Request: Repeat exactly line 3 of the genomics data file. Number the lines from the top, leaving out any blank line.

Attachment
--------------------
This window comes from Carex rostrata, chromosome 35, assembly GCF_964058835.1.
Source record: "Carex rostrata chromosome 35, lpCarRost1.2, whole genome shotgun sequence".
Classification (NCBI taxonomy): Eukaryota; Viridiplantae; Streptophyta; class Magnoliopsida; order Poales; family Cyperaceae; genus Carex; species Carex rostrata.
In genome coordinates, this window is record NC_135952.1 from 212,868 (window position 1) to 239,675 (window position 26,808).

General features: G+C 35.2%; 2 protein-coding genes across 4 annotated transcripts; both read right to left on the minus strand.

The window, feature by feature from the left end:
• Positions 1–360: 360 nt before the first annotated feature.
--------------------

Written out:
Classification (NCBI taxonomy): Eukaryota; Viridiplantae; Streptophyta; class Magnoliopsida; order Poales; family Cyperaceae; genus Carex; species Carex rostrata.